The Baroque Guitar was common from the beginning of the 17th century to the late 18th. It has five double-strung courses. There is a substantial solo repertoire in tablature, but it was also used as a continuo instrument, improvising from figured bass, and for simple strummed accompaniments.
The basic tuning is aa d'd' gg bb e'e' - the fourth and fifth courses are re-entrant. Two other tunings were commonly used - a low octave string on the fourth (aa d'd gg bb e'e') or on both fourth and fifth (aA d'd gg bb ee). Fortunately, changing tuning only means changing strings, so players are free to experiment.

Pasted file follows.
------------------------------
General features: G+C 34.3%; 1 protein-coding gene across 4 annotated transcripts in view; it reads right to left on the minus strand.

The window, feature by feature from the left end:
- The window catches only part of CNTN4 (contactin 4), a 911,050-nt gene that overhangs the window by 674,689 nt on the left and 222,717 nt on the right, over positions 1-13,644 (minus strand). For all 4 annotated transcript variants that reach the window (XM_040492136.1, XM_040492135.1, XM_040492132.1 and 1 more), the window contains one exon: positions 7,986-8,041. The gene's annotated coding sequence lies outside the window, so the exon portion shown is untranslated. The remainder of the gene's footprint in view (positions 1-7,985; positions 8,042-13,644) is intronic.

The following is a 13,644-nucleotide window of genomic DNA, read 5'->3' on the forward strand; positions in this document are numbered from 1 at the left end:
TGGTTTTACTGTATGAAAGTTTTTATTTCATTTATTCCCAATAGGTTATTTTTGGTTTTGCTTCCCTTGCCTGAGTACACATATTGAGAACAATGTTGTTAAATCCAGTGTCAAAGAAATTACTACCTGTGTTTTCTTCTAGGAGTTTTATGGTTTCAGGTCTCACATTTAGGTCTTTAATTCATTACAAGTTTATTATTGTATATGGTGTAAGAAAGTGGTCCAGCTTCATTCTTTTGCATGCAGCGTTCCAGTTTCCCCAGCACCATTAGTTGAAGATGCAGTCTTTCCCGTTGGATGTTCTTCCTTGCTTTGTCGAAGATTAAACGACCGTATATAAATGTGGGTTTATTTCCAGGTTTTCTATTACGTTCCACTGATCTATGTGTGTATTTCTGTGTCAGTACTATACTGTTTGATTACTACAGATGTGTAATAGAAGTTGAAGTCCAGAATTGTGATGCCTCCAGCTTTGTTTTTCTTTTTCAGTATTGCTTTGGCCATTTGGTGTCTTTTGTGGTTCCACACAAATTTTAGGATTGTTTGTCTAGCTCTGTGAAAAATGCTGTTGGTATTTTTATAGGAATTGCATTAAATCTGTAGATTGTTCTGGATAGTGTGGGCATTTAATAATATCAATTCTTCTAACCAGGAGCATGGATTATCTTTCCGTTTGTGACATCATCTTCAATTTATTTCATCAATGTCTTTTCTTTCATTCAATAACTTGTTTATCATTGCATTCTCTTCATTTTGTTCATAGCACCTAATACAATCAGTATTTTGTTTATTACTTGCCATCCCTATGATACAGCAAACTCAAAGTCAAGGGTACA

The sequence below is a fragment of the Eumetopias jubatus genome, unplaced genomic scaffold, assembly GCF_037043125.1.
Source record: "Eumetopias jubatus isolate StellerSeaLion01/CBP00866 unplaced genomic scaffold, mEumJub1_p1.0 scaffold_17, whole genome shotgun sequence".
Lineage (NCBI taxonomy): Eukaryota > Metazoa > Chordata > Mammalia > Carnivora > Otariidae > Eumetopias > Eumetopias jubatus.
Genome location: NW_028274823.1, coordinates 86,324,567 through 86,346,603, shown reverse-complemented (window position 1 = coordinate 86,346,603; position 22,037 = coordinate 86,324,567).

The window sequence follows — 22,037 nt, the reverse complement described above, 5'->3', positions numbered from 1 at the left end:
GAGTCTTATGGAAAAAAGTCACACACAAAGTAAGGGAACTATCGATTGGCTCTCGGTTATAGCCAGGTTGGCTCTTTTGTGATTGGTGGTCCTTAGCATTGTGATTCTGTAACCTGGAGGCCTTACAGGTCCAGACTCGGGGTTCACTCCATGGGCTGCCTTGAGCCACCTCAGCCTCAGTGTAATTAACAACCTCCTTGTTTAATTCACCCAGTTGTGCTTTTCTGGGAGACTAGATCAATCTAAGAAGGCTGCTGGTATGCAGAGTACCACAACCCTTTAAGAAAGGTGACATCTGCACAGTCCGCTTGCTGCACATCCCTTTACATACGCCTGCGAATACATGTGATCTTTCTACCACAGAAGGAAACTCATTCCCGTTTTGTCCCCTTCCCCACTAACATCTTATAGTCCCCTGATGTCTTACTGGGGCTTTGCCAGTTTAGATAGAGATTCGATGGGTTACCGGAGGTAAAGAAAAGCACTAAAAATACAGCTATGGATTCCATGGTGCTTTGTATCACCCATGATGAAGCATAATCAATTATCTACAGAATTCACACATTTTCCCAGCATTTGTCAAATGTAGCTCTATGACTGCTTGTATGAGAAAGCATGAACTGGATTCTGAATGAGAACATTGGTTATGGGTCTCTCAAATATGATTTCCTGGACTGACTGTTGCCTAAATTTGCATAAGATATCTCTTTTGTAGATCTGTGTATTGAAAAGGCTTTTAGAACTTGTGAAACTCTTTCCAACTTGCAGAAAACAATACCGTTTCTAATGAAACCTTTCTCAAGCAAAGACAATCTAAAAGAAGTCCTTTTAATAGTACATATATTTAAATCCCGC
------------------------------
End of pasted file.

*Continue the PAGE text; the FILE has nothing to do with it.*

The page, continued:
My baroque guitars are based on plans of the Stradivarius in the Ashmolean Museum, and another in a private collection in Birmingham.
A prominent feature of the Baroque guitar (appropriately) is ornament. There were relatively plain examples, but many of the surviving baroque guitars have LOTS of inlay, deep multilayer roses, moustaches on the bridge, and all sorts of other frippery.
Prospective purchasers will need to decide how much decoration they want. The pictures on this page show a fairly restrained model - nothing like the encrusted examples in some museums.
Inlaid Head and Pegs
Bridge with moustaches and inlaid top
To order or enquire, please contact me
Email for Diabolus